The magnificent Segesta of Greek origin is in Sicily, an ancient land full of history, where myths, legends and reality intertwine to form a truth that nobody knows. For many, still today, Sicily preserves the spirit of the warriors who have trampled the earth inside its so restless and alive bowels. The numerous invasions and the continuous battles of the past have characterized faces and contours, to create a unique blend.
And it is right here, in Sicily, a few steps from Trapani that Segesta is located. An ancient town, today part of the municipality of Calatafimi-Segesta, which preserves some testimonies of those invasions and wars. Historians believe that it is impossible to establish the date of foundation of the city with certainty, but some scriptures speak of it as a living city already in the ninth century BC.
The legend behind Segesta
As ancient as the land itself, Segesta has, according to legend, Greek origins. Most likely founded by Aeneas, who according to Virgil’s stories, built the city to give hospitality and shelter to travelers. In the sixth century BC Segesta and Selinunte were rivals and enemies. The clashes, which originated for territorial reasons, are repeated in the centuries to come, often putting a strain on both cities, which were repeatedly escorted by allied armies. Other wars and fierce battles marked the city, to the point of losing the original name, Segesta, and be renamed Diceopoli, the right city. The Greek-Punic wars, the slave revolt and finally the fall of the city at the hands of the vandals determined its end. Segesta was never rebuilt in the same way, and no longer saw the ancient luster.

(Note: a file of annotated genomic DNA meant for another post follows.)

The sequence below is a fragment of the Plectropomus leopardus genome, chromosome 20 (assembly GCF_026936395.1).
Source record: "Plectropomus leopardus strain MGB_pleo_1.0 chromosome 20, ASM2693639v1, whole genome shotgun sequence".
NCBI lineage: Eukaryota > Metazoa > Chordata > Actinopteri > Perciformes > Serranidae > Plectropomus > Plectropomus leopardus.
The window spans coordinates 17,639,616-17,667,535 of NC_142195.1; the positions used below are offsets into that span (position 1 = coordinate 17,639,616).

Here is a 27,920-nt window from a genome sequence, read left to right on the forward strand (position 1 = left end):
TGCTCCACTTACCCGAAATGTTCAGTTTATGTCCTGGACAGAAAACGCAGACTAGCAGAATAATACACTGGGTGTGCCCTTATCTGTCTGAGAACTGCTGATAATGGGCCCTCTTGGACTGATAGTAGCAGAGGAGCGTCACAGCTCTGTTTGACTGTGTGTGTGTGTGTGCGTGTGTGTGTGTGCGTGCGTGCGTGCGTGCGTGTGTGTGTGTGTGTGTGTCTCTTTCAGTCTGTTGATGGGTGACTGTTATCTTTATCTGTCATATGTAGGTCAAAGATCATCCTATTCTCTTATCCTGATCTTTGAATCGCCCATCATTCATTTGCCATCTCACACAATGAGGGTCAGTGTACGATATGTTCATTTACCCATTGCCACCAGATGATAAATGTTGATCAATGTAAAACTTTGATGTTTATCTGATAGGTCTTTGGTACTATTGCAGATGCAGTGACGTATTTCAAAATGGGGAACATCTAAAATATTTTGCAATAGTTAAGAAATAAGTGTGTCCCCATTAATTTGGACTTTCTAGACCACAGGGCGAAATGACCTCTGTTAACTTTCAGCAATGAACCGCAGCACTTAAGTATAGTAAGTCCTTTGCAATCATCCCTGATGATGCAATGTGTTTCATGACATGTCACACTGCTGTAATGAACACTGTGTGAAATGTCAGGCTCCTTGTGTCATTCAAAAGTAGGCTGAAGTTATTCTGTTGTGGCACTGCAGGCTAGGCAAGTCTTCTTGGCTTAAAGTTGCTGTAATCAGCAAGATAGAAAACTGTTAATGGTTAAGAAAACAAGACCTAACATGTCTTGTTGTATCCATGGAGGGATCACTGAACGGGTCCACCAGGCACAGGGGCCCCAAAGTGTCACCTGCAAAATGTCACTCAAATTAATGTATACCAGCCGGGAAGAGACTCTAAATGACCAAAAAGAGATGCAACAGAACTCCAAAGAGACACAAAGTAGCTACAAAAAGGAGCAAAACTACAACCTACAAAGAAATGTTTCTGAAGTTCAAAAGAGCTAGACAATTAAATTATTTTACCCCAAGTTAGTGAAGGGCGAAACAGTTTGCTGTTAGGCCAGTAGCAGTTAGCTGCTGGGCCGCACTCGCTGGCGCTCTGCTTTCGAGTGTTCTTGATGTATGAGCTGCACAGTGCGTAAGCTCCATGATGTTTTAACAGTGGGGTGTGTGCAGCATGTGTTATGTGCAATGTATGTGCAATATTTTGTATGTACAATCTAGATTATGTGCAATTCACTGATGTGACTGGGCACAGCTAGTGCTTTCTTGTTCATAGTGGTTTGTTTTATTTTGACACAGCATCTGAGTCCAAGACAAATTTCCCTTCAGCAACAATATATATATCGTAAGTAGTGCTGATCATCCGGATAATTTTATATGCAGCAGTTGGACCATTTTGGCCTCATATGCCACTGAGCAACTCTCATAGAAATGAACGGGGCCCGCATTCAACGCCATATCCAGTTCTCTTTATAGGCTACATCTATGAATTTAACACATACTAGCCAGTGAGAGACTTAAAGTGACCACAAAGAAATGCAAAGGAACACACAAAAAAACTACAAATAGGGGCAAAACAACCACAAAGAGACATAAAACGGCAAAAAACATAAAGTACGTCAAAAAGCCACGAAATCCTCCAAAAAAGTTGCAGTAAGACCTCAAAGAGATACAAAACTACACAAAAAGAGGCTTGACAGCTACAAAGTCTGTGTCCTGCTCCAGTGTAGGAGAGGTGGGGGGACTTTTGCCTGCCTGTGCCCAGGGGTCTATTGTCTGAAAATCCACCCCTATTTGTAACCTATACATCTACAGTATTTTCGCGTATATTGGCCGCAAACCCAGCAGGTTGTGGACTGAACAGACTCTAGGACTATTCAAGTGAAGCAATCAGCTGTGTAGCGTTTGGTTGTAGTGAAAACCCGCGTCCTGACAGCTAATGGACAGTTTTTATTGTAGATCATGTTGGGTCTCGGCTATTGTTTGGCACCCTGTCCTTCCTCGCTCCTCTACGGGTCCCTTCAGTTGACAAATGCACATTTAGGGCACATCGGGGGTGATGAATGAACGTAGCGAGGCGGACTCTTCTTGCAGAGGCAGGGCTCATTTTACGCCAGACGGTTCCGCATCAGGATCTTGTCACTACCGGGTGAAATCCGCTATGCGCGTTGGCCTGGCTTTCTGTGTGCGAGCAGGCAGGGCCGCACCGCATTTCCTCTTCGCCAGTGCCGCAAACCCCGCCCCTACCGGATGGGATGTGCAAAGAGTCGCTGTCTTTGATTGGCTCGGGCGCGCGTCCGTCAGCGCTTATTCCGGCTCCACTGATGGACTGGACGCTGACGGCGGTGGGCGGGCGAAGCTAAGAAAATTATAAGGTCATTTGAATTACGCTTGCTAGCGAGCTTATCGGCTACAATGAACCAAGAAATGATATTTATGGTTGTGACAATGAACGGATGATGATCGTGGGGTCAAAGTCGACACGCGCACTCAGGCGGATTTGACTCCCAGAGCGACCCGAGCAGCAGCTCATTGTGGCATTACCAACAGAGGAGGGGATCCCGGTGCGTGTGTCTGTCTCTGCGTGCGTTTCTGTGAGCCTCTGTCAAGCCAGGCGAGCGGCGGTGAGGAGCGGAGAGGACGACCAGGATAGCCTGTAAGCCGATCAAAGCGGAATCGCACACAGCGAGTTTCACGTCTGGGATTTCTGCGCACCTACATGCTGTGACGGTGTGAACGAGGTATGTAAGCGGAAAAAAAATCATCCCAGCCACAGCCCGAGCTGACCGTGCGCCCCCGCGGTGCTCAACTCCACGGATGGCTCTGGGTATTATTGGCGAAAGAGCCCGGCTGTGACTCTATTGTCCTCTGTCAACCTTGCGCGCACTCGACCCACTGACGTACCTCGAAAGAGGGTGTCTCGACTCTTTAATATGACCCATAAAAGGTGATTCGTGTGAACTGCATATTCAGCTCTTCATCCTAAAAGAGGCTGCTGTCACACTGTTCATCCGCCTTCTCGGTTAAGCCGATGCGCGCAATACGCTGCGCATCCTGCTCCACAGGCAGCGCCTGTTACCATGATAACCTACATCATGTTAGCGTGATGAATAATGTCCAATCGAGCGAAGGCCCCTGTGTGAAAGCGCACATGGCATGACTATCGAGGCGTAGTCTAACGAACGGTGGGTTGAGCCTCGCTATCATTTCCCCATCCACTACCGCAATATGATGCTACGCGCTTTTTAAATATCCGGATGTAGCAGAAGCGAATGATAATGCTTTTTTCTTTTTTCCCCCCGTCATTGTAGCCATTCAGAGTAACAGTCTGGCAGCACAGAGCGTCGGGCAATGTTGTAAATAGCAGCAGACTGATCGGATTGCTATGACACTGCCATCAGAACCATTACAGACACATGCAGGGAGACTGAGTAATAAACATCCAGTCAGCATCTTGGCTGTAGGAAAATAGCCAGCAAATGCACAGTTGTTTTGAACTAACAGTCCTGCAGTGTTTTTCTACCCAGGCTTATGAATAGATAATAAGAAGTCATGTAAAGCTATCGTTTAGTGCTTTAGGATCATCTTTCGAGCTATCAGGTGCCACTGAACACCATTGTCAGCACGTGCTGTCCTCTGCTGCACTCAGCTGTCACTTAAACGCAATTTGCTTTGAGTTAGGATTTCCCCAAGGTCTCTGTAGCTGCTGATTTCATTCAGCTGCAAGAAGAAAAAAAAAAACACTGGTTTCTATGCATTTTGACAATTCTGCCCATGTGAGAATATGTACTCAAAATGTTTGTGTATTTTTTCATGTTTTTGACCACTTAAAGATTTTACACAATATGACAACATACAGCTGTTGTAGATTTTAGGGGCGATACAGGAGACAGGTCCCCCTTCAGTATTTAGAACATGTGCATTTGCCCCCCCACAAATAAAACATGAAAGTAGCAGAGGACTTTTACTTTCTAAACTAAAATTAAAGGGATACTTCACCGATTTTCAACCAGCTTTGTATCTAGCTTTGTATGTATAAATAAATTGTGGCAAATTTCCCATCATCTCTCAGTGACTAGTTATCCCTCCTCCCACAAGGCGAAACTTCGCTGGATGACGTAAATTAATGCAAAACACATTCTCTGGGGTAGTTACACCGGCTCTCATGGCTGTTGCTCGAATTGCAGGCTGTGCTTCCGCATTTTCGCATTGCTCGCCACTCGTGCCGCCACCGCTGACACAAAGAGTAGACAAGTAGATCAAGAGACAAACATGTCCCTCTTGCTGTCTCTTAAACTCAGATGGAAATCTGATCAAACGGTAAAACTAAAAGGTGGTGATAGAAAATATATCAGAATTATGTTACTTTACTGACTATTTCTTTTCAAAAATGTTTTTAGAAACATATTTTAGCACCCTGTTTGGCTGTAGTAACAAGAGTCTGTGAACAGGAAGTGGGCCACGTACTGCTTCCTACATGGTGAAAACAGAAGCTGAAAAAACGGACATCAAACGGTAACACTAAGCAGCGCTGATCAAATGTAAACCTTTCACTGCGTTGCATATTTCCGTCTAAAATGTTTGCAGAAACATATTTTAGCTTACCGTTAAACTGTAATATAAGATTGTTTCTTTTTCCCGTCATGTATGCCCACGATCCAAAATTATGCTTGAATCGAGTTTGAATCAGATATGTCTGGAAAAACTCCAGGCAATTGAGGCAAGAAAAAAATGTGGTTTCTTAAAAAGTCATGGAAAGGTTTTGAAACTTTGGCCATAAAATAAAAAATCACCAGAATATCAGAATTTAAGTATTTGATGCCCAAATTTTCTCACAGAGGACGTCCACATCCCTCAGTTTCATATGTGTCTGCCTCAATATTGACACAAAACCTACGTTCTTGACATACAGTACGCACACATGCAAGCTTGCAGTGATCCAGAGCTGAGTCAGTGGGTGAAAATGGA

Traces of the Middle Ages in Segesta
Despite the battles and the endless vicissitudes that saw her as the protagonist, Segesta was able to preserve some traces of her past. Centuries of history, battles and torments miraculously left “alive” hearts of people and traditions, as well as some buildings dating back to golden ages. The Middle Ages gave the city the last gleams of civilization, leaving in memory artefacts appreciated also, and above all, today.
The theater and the temple
Between the fifth and the third century BC the city of Segesta enjoyed great wealth. This condition, which was repeatedly put to the test by wars, nevertheless managed to give the city two works that had survived the time. The theater, built on the highest peak of Mount Barbaro, was a real giant for the time. It could hold 4,000 people. Visitors declare to be fascinated by the spectacular view from the theater, which was built on purpose with the gaze to the Gulf of Castellammare.
Not far from the theater, but outside the ancient walls of the city, a little jewel rises up, down the valley. Also known as the Great Temple, it has obvious Greek influences, but historians do not give the right balance in defining an exact style. With its 36 columns 10 meters high it will leave you speechless, due to its size and excellent state of preservation.
Castellammare del Golfo
Once in Segesta it is mandatory to visit Castellammare del Golfo. Beautiful town on the northwest coast. Bring a beach towel with you and wear a swimsuit, because you won’t be able to resist the urge to dive into the sea.